And television characters, especially women, often make decisions that keep them in the orbit of their love interests, even when it doesn’t make sense to what we know about them. For example, would a savvy political fixer like Olivia Pope on Scandal really risk her career to keep working on her lover Fitz’s presidential campaign? In the Veronica Mars movie, would Veronica—who spent three seasons of her show plotting how to escape her corrupt hometown of Neptune—really give up a stable life in New York City to return home and rekindle a romance with Logan? While “Olitz” and “LoVe” fans get to enjoy seeing their favorite couples together, it comes at the cost of diminishing Olivia and Veronica as believable characters. Will’s demise, then, prevents Alicia from making similarly head-scratching choices in the future.

The death of Alicia's ex also liberates her from an endgame that befalls a majority of female leads on long-running television series: a tidy, and often implausible, happily-ever-after with her true love. (Ironically, a classic example of this would be Julianna Margulies’s ER character Carol Hathaway reuniting with Doug Ross.) Numerous television series have sustained themselves on the “will they/won’t they” dynamic for years, eventually succumbing to the former; indeed, even after Alicia left Lockhart Gardner, there was always the possibility of rekindling a relationship with Will later on. But that The Good Wife showrunners wouldn’t pull an ER and, in their words, “send [Will] off to Seattle,” is fairly revolutionary.

Yes, Alicia does still have a husband. But Peter has never been an active presence on the series, due to Chris Noth’s “special guest star” status, and Alicia’s recommitment to him wasn’t a romantic choice, but a pragmatic one. Throughout the show’s run, Will Gardner has been presented as “the one”—the guy she couldn’t be with, but couldn’t stop thinking about. Her own Fitz or Logan, if you will.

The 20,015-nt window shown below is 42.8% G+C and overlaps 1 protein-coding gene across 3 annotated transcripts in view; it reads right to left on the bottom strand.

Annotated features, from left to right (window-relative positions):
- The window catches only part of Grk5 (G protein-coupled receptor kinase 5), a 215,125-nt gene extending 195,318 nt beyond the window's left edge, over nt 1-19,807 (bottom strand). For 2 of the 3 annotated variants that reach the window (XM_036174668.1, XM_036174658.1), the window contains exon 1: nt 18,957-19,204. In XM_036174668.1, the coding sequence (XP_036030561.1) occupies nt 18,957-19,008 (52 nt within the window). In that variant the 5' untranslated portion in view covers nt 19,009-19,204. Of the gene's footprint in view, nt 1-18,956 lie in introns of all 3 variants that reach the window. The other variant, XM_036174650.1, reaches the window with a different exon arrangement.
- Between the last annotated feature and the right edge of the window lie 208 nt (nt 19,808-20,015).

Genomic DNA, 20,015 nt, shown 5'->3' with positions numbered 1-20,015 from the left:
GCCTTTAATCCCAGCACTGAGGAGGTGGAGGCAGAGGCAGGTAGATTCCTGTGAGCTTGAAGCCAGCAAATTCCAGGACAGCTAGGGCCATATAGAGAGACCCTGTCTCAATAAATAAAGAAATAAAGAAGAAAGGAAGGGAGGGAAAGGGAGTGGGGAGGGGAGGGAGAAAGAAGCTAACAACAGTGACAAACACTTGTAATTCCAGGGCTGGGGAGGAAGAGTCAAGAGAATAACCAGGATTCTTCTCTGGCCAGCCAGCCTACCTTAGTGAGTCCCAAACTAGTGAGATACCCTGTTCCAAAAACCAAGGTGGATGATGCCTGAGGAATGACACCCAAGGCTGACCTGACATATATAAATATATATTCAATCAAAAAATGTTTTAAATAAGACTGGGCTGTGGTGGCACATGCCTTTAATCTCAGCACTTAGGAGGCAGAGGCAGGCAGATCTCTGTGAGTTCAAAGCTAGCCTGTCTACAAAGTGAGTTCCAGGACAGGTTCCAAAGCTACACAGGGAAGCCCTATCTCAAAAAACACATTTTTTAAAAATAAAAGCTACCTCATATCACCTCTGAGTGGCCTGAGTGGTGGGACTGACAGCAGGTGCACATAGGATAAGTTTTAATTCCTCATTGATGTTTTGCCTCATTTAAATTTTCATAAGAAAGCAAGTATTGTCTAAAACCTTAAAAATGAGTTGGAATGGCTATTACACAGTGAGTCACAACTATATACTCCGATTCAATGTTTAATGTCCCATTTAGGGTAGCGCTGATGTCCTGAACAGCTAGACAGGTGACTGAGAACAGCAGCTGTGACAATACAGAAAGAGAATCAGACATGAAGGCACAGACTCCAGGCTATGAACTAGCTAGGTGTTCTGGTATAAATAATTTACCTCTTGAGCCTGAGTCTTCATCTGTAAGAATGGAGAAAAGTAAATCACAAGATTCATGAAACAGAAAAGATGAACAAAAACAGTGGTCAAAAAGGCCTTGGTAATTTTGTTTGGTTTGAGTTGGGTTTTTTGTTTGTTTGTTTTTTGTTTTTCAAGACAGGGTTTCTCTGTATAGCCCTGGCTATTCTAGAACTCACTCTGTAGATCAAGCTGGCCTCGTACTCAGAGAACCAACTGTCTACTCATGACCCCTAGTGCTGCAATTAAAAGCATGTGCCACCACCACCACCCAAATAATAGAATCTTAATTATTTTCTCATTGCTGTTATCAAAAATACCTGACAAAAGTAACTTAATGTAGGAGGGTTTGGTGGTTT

In crafting Josh Charles’s exit from the show, The Good Wife writers hinted at the possibility of a post-Will world by transforming the two into rivals, with Alicia leaving Lockhart Gardner to form a new firm. Even though the former couple sparred frequently in the courtroom, they were no longer were taking smoldering elevator rides or working late hours together, the bedrock on which they built their initial romance. It’s almost as if the writers were weaning Good Wife fans off the Alicia/Will pairing.

If so, it was a wise decision on their part. Because while her attraction to and brief romance with Will were captivating parts of her process of finding an identity outside of being a mother and wife of a disgraced political figure, Alicia proceeded to evolve into a confident and ambitious attorney—and her yearning for Will and strained reconciliation with Peter became the least interesting aspects of her. The past five seasons have seen her progress from a smart but insecure first-year associate to a partner at Lockhart Gardner to the head of her own fledgling law firm. She also has strong, multifaceted ties to many other characters on the show—such as her complex relationships with Diane and Kalinda, her professional partnership and friendship with Cary, and her fierce devotion to her children. Perhaps more than any other TV protagonist, Alicia’s world is populated with vibrant people—friends and antagonists alike—who offer tremendous story potential for seasons to come.  

Since Will’s farewell aired, some of the show’s fans have said they’ll stop watching The Good Wife. But to tune out now would be to say that Alicia has no value as a character beyond her romantic storylines. After all, viewers don't expect male protagonists like Don Draper or Walter White’s story arcs to be solely propelled by their love lives. Why should it be different for Alicia Florrick? 

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Kirthana Ramisetti

Kirthana Ramisetti is a writer based in New York City. Her work has appeared in NewsdayThe Wall Street Journal, and Entertainment Weekly.